Some time ago I posted a bit about an ambient music project, Alio Die (pronounced Ah-leo Dee-ay, it's Latin for "another day"). I feel the need to re-visit that post as I've listened to a good deal more Alio Die over the past year, and the Pima County Public Library still offers free downloads of their music through Freegal. Since Freegal now allows five downloads a week per patron, getting in-depth exposure to this wonderful music has become much easier.
Led by Italian composer/performer Stefano Musso, Alio Die creates music much like the more gentle aural experiments produced by Brian Eno. This is music which is rewarding should you pay close attention to it, but it is also quite pleasing as a background, like art hung upon a wall. Alio Die makes extensive use of found sound and field recordings, as falling rain or bird calls are synthesized into melodic tones, a knocking upon a door or the chattering of insects becomes rhythmic devices. In one piece the sizzling of a lemon peel atop a stove functions as a foundation upon which the composition is built. These sounds are blended with ethnic and traditional instrumentation, ranging from flutes or a zither to the didgeridoo, floating over gentle electronic keyboard and synthesizer tones. Silence itself is an important element in Alio Die's music, heightening dramatic contrasts in compositions which open with a minimalist drone that builds from a distant whisper into a menacing throb. Much of Alio Die's music draws melodic ideas from the traditional religious music of Western Europe, and is at times simply gorgeous and transcendent ... if you pay close attention. Otherwise it makes for blissful sounds hovering in the background while you read or study.
Musso and his collaborators have been making music under the Alio Die moniker since 1990, and PCPL offers (through Freegal) a nice selection from their catalog. If after some Freegal downloads you get hooked (like I did), Alio Die's music is easy to find for sale on Amazon, and Musso's website (www.aliodie.com--presented in both Italian and English) offers a great discography for sale, links to videos and live performances, liner notes, reviews and concert dates. Alio Die's physical CD releases feature uniformly beautiful artwork, while the videos--often edited by Musso himself--are wonderful visual experiments. Alio Die has released well over 50 albums, so there's plenty to explore.
Below are some highlights from Freegal's collection of Alio Die (a click on the title of each album will take you to its corresponding Freegal page):
Suspended Feathers. Originally recorded between 1994-96, this album features the work of flutist Gregorio Bardini. On tracks like "Ruins Garden Drones" and "Wings Of The Firefall," Bardini's exquisite performances help create deeply evocative music, his flute sounding a forlorn tone as it floats in among environmental sounds and electronic textures. The synthesized strings and keyboards in "Wings Of The Firefall" make for an almost percussive, propulsive sound which provides some energy to the solemn, elegiac feel of the piece.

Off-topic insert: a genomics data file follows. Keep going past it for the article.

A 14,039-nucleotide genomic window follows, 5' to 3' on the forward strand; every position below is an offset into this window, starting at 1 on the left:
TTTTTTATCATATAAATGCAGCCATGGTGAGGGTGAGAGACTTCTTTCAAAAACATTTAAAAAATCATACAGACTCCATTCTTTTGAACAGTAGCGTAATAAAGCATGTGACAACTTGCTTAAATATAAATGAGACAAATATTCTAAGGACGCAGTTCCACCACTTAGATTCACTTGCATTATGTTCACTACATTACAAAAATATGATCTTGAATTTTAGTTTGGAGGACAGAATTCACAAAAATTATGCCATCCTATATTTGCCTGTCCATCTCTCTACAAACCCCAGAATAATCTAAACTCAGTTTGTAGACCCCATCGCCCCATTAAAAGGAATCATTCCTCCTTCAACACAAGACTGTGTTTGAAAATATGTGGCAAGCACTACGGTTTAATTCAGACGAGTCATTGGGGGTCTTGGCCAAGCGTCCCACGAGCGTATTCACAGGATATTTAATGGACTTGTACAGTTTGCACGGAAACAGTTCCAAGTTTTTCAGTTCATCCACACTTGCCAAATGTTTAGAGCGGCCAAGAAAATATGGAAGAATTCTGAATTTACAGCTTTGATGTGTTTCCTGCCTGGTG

Password For Entheogenic Experience. Released in 1998, this single-track album is a lengthy work building from a simple drone into a masterpiece of melancholic psychedelia which has been praised by both Robert Rich and Steve Roach. Created from sampled field recordings and synthesized textures, Password For Entheogenic Experience has been favorably compared to Baroque fugues in the measured logic though which it progresses. Best of all, being a single track, you can get the entire album with a single download! (NOTE: Freegal lists this work as being just under four minutes long, but the actual download is over 64 minutes).
Il Tempo Magico Di Saturnia Pavonia. A more diffused work (released in 2003), this album nevertheless evokes the seamless, eternal beauty of ambient music at its best. The standout track for me here is "The Circular Development Of Time," which achieves a quality of both static beauty and graceful motion through repeated yet gradually developing samples. Musso's technique here effectively creates a circle of sounds, changing subtly through time, underpinned by a sustained accordion drone.
Tempus Rei. A full-length, two-track album, 2008's Tempus Rei is one of Alio Die's finest works. Themes recur throughout its half-hour songs, gradually moving in and out of the foreground. Tempus Rei is a gently floating atmosphere of sounds, at times seemingly inspired by early Renaissance or Baroque music. A zither and a lightly struck glockenspiel sketch out melodies while ambient environmental sounds (rain, wind, etc.) provide a backdrop.
Tripudium Naturae. A relatively recent release (from 2010) performed entirely by Musso, this album is among my favorites in the Alio Die repertoire. The opening cut, "Almucantarat," moves in a stately procession built upon what sounds almost like a harmonium backed by cymbals and bird calls. It makes me think of a wedding procession for winged gods. "Axis Mundi II" is grounded on a dramatic sequence of layered synth tones, almost like a fanfare at the conclusion of that wedding.